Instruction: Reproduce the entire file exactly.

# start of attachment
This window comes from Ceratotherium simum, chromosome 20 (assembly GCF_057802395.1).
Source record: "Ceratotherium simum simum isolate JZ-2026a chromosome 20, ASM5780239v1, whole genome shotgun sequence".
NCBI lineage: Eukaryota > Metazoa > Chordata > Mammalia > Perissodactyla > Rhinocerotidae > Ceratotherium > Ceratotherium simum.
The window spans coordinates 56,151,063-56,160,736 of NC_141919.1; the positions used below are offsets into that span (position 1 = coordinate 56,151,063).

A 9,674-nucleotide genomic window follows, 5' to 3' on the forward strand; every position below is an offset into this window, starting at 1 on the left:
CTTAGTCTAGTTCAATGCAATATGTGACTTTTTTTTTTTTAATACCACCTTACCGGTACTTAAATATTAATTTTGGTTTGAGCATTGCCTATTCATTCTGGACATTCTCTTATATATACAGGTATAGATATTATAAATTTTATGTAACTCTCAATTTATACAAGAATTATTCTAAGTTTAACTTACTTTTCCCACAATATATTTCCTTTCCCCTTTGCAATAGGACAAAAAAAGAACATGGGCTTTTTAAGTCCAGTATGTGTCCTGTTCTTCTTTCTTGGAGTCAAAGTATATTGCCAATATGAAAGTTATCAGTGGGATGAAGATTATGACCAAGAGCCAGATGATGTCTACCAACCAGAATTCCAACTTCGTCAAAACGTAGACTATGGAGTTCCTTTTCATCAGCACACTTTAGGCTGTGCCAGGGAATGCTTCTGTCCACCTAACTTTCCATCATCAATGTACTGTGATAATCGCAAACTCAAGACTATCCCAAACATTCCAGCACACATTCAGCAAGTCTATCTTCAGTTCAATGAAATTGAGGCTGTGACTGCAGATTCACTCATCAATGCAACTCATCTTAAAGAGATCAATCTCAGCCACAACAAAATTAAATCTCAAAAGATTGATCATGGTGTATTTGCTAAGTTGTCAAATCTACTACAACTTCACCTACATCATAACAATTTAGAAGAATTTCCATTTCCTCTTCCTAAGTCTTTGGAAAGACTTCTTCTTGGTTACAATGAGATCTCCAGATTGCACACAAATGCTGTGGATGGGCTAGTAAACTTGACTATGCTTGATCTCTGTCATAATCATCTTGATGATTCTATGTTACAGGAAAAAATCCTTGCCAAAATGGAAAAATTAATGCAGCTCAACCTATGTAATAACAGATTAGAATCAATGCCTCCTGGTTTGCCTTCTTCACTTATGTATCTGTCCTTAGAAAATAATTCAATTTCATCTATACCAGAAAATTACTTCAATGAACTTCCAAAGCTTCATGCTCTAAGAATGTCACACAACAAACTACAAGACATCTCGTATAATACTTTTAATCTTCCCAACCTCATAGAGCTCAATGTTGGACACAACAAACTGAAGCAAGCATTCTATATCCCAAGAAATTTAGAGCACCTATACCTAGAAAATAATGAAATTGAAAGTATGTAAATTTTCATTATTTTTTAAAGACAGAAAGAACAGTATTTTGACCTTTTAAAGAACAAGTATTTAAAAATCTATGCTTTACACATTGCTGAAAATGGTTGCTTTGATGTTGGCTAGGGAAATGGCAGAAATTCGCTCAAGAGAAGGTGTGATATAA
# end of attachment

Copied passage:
This window comes from Ceratotherium simum, chromosome 20 (assembly GCF_057802395.1).
Source record: "Ceratotherium simum simum isolate JZ-2026a chromosome 20, ASM5780239v1, whole genome shotgun sequence".
NCBI lineage: Eukaryota > Metazoa > Chordata > Mammalia > Perissodactyla > Rhinocerotidae > Ceratotherium > Ceratotherium simum.
The window spans coordinates 56,151,063-56,160,736 of NC_141919.1; the positions used below are offsets into that span (position 1 = coordinate 56,151,063).

A 9,674-nucleotide genomic window follows, 5' to 3' on the forward strand; every position below is an offset into this window, starting at 1 on the left:
CTTAGTCTAGTTCAATGCAATATGTGACTTTTTTTTTTTTAATACCACCTTACCGGTACTTAAATATTAATTTTGGTTTGAGCATTGCCTATTCATTCTGGACATTCTCTTATATATACAGGTATAGATATTATAAATTTTATGTAACTCTCAATTTATACAAGAATTATTCTAAGTTTAACTTACTTTTCCCACAATATATTTCCTTTCCCCTTTGCAATAGGACAAAAAAAGAACATGGGCTTTTTAAGTCCAGTATGTGTCCTGTTCTTCTTTCTTGGAGTCAAAGTATATTGCCAATATGAAAGTTATCAGTGGGATGAAGATTATGACCAAGAGCCAGATGATGTCTACCAACCAGAATTCCAACTTCGTCAAAACGTAGACTATGGAGTTCCTTTTCATCAGCACACTTTAGGCTGTGCCAGGGAATGCTTCTGTCCACCTAACTTTCCATCATCAATGTACTGTGATAATCGCAAACTCAAGACTATCCCAAACATTCCAGCACACATTCAGCAAGTCTATCTTCAGTTCAATGAAATTGAGGCTGTGACTGCAGATTCACTCATCAATGCAACTCATCTTAAAGAGATCAATCTCAGCCACAACAAAATTAAATCTCAAAAGATTGATCATGGTGTATTTGCTAAGTTGTCAAATCTACTACAACTTCACCTACATCATAACAATTTAGAAGAATTTCCATTTCCTCTTCCTAAGTCTTTGGAAAGACTTCTTCTTGGTTACAATGAGATCTCCAGATTGCACACAAATGCTGTGGATGGGCTAGTAAACTTGACTATGCTTGATCTCTGTCATAATCATCTTGATGATTCTATGTTACAGGAAAAAATCCTTGCCAAAATGGAAAAATTAATGCAGCTCAACCTATGTAATAACAGATTAGAATCAATGCCTCCTGGTTTGCCTTCTTCACTTATGTATCTGTCCTTAGAAAATAATTCAATTTCATCTATACCAGAAAATTACTTCAATGAACTTCCAAAGCTTCATGCTCTAAGAATGTCACACAACAAACTACAAGACATCTCGTATAATACTTTTAATCTTCCCAACCTCATAGAGCTCAATGTTGGACACAACAAACTGAAGCAAGCATTCTATATCCCAAGAAATTTAGAGCACCTATACCTAGAAAATAATGAAATTGAAAGTATGTAAATTTTCATTATTTTTTAAAGACAGAAAGAACAGTATTTTGACCTTTTAAAGAACAAGTATTTAAAAATCTATGCTTTACACATTGCTGAAAATGGTTGCTTTGATGTTGGCTAGGGAAATGGCAGAAATTCGCTCAAGAGAAGGTGTGATATAA